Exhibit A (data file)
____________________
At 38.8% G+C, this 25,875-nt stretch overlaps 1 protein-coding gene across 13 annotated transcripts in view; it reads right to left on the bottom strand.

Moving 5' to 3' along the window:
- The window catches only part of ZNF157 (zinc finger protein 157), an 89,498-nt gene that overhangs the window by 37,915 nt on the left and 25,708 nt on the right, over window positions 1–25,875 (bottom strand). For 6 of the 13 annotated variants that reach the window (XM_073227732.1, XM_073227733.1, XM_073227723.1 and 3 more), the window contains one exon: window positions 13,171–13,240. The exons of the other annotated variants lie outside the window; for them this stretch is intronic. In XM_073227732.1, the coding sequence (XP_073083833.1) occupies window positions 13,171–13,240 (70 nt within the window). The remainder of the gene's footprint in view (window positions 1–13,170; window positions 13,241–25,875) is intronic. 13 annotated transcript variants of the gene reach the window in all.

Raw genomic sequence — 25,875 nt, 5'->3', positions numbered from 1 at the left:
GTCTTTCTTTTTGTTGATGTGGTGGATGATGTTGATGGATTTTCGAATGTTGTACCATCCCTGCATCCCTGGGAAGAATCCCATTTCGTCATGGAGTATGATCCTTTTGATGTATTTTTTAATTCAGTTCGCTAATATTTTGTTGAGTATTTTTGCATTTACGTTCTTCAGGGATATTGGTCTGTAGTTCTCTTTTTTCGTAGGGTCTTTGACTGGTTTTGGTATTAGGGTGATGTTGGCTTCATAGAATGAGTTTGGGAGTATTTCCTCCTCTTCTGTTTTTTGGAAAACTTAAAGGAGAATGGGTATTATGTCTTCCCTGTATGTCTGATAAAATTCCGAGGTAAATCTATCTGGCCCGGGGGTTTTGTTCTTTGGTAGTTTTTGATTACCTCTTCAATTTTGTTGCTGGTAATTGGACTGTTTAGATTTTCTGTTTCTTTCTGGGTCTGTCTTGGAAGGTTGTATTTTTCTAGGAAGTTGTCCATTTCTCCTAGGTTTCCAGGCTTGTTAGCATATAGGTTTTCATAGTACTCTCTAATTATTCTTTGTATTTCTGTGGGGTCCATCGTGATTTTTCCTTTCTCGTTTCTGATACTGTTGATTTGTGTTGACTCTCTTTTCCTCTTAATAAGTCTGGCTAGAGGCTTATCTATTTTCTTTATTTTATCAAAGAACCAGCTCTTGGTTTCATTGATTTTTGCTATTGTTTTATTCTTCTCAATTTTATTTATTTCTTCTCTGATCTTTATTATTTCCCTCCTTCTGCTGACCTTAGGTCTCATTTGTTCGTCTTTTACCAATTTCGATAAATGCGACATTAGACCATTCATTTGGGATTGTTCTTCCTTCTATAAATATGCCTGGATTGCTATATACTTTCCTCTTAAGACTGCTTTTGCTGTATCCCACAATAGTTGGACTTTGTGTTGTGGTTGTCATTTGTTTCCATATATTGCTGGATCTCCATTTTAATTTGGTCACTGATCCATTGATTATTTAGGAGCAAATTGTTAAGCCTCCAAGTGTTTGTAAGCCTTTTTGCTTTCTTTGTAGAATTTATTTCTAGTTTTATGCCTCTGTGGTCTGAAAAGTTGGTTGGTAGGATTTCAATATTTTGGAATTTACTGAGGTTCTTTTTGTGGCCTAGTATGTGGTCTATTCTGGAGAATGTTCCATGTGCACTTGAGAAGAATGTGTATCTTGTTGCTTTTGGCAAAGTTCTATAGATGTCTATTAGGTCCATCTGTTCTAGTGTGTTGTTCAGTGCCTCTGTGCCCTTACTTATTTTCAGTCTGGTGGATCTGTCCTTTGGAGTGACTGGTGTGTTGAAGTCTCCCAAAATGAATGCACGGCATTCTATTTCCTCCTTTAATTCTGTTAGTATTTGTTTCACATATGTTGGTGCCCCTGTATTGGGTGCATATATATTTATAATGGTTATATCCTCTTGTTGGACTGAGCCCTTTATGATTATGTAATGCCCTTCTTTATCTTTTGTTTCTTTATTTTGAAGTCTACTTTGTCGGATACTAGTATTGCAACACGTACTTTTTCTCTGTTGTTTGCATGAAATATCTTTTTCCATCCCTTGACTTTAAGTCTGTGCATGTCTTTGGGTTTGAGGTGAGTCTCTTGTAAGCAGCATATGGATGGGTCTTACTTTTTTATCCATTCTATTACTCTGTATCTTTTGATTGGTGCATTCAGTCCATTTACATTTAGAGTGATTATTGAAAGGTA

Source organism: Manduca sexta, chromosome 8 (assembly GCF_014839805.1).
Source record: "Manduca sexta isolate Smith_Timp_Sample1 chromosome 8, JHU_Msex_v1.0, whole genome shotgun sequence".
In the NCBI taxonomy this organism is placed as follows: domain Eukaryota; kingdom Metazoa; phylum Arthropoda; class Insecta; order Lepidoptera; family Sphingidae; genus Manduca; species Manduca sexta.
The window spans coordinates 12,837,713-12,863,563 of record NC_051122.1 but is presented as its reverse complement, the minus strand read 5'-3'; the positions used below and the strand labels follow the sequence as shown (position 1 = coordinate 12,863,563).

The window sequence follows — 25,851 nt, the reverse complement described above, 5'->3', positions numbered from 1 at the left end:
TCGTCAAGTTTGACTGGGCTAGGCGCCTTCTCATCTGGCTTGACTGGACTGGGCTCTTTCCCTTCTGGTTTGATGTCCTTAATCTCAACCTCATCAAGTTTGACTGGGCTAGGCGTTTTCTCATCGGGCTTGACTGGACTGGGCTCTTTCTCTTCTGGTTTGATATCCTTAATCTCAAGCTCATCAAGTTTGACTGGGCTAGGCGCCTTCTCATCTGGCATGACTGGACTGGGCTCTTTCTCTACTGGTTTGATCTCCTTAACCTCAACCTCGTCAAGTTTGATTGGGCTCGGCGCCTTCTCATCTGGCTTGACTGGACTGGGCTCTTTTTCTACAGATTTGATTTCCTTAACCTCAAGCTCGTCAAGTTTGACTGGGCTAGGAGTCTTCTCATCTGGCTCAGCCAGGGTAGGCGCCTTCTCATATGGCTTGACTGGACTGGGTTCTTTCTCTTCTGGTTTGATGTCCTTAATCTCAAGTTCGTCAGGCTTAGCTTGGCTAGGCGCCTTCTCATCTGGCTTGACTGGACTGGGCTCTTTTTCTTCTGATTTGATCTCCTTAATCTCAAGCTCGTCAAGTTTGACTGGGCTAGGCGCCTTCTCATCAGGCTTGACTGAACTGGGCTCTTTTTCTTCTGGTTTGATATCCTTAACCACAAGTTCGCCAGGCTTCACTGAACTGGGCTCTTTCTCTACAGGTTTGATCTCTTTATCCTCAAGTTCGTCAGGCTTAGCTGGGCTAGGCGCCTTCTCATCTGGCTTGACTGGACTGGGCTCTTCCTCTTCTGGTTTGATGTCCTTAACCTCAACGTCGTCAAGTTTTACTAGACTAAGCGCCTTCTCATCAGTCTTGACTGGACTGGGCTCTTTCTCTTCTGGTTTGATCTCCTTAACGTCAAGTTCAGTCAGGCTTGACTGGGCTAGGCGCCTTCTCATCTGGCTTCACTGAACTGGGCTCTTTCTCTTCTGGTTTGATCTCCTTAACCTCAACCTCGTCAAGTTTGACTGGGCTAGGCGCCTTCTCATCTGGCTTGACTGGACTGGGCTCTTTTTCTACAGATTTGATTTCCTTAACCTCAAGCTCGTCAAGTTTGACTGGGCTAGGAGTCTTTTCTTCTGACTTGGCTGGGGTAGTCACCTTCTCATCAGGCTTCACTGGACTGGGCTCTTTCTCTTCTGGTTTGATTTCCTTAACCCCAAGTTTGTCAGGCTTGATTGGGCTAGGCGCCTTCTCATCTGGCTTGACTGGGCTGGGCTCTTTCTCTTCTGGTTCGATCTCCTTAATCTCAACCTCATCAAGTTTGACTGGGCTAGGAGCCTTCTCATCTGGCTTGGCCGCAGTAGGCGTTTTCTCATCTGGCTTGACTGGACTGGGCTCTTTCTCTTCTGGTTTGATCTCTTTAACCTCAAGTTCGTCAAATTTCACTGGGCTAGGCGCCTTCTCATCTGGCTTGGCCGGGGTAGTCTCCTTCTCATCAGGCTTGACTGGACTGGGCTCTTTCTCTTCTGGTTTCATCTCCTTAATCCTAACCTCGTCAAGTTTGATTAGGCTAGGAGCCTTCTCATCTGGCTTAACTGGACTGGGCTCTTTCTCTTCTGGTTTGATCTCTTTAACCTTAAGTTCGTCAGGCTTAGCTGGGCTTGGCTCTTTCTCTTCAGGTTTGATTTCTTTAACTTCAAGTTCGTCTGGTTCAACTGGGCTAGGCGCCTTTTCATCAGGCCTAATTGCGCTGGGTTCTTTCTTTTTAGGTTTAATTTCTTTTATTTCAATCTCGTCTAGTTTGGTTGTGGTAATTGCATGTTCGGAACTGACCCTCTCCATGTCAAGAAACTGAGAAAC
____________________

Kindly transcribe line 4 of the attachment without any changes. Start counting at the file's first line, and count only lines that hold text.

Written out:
Raw genomic sequence — 25,875 nt, 5'->3', positions numbered from 1 at the left: